Although Southwest Florida is beautiful year around, the temperature rises and we experience hot and humid weather during the spring and summer months. This excess heat and humidity creates health hazards, especially for kids. A child’s small body is unable to regulate internal body temperature, and increases in temperature 3-5 times faster than adults when exposed to heat. When a baby or small child is fastened in a car seat, there is no method of escaping if they become too warm.
In Florida, it is illegal to leave a child unattended in a vehicle – even when “just running into a store;” a short period of time in a hot vehicle can cause major injuries or death to a child. Nonetheless, these tragedies happen every day, and cracking a window is not enough to prevent an accident.
According to the National Highway Traffic Safety Administration (NHTSA), the inside temperature of a vehicle siting directly in sunlight can increase anywhere from 131 to 172 degrees Fahrenheit on an 80 to 100-degree day. A child can experience heatstroke if his body temperature reaches 104 degrees; an internal body temperature of 107 degrees is fatal.
What are the statistics behind vehicle-related heat injuries and death?
- Since 1998, approximately 38 children per year suffer major vehicle-related heatstroke injuries, according to KidsAndCars.org
- In Florida alone, an average of 60 children died of heatstroke between 1990 and 2010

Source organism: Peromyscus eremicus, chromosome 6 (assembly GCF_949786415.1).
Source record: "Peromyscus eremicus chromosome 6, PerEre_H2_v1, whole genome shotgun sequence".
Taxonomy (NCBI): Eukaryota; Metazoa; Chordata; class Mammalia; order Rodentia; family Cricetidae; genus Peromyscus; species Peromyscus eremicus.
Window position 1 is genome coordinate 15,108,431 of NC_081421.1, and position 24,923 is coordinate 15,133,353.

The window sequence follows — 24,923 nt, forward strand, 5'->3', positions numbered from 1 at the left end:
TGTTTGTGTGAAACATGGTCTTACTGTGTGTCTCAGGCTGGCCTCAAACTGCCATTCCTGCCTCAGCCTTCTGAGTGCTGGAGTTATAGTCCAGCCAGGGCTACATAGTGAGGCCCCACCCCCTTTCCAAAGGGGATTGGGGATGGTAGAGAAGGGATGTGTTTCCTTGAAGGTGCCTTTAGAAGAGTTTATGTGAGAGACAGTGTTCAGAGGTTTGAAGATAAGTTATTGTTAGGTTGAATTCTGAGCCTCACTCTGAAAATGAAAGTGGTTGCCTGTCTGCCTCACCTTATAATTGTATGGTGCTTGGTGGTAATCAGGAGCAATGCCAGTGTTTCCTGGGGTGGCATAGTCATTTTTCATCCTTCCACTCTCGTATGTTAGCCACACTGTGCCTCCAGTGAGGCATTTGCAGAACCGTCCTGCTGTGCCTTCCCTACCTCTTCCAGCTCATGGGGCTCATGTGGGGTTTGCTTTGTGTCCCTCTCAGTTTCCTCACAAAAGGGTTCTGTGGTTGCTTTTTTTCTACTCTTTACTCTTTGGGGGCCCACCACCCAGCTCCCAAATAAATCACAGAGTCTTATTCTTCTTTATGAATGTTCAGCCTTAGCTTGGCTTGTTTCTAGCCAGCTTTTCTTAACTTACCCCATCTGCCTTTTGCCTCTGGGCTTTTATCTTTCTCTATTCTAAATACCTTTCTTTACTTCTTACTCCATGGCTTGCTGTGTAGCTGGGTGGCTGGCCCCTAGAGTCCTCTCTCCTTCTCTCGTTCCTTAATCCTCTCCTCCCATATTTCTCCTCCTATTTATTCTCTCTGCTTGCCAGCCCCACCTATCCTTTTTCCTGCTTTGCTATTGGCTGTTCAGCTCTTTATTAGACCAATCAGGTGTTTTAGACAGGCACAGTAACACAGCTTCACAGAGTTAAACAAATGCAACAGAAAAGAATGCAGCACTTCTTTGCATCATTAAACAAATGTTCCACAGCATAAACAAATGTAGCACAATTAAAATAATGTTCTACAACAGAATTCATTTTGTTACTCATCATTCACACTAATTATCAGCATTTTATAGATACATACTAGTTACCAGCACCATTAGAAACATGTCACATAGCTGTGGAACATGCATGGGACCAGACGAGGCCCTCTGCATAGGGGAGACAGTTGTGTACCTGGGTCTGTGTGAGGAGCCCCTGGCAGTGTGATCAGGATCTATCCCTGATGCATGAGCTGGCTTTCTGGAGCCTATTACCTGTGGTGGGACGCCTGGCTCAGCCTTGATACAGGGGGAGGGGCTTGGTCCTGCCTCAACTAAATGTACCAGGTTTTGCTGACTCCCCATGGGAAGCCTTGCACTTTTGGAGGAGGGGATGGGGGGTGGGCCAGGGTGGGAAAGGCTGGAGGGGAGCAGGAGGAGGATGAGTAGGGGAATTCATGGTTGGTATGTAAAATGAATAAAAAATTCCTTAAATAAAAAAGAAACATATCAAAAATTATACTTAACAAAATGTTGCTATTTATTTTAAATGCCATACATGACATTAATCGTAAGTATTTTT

- 24 percent of non-traffic injuries involving children are caused by a child being forgotten in a hot vehicle
- According to Parents magazine, out of all the children who are killed by heatstroke each year after being left in a car:
- 52 percent are left in the car by accident
- 50+ percent are under the age of 2
- 20 percent are left by a parent wanting to make a “quick” errand run
- 30 percent get into a vehicle without their parent’s knowledge, and can’t get out on their own
You can take many precautions to prevent kids from being left and injured in a hot car, Safekids.org suggests:
- Calling 911 immediately if you ever see a child left unsupervised in a vehicle
- Parents can “ACT” to prevent vehicle-related heatstroke deaths:
- A: Avoid leaving your child unattended in a vehicle for any amount of time as temperatures in the spring and summer months can rise quickly. Keep your vehicle locked when not using to prevent kids from climbing inside
- C: Create a reminder to help you remember to get your child out of the vehicle by keeping your purse, briefcase or cell phone in the backseat next to him
- T: Take action and call 911 immediately if you ever see a child left unsupervised in a vehicle; emergency personnel are quick to respond to these situations, and you could save the child’s life
Parvey & Cavenago strongly encourage parents and individuals to prevent the unfortunate death of a child by keeping these tips in mind during our hot and humid, Southwest Florida springs and summers. Most parents are convinced they could never accidently leave a child in the car, but distractions can make even the best parents forget to check the backseat before leaving their child in the car.